Feminista Frequencies: Tuning In to Chicana Radio Activism in the Pacific Northwest, 1975-1990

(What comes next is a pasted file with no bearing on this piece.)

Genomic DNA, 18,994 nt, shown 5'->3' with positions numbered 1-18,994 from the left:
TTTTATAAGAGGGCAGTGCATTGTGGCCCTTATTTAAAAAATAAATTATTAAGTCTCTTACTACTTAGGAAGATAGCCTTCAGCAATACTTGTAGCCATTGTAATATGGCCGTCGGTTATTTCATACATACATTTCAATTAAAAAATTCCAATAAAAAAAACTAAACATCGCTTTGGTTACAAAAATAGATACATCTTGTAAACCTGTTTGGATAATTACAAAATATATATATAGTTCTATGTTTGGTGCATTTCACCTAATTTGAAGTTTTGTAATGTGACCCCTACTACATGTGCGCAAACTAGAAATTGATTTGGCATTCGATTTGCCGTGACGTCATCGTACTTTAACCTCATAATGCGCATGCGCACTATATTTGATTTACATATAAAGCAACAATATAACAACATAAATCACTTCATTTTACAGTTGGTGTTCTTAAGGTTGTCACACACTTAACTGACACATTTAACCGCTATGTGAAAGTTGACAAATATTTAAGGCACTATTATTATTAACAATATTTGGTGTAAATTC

As the first in-depth study of KDNA, I situate the emergence of Chicana/o-controlled community radio in the 1970s when social movements inspired a reimagining of public broadcasting as a free-form format that was communal and activist-driven. In this research, I demonstrate that Chicanas, specifically farmworker women both U.S. born and immigrant, were early adopters and innovators of community radio technologies through a process I call Chicana radio activism. Chicana radio activists radically deployed community radio technologies by occupying positions of leadership within the radio station, training women as radio producers, creating content and radio programming unique to the Chicana experience, and implementing anti-sexist practices within the radio station. Recording feminist activism within community radio stations is of particular importance to Chicano movement historiography because it uncovers new evidence of Chicana grassroots leadership. Chicana radio activism was a political movement manifested through the act of producing aural cultural representations within the broadcast platforms Chicana radio producers helped create. Through an integration of feminist policies and woman-centered programming, Chicana broadcasters ruptured predominantly male-dominated media spaces while countering the cultural nationalism that centered male experiences.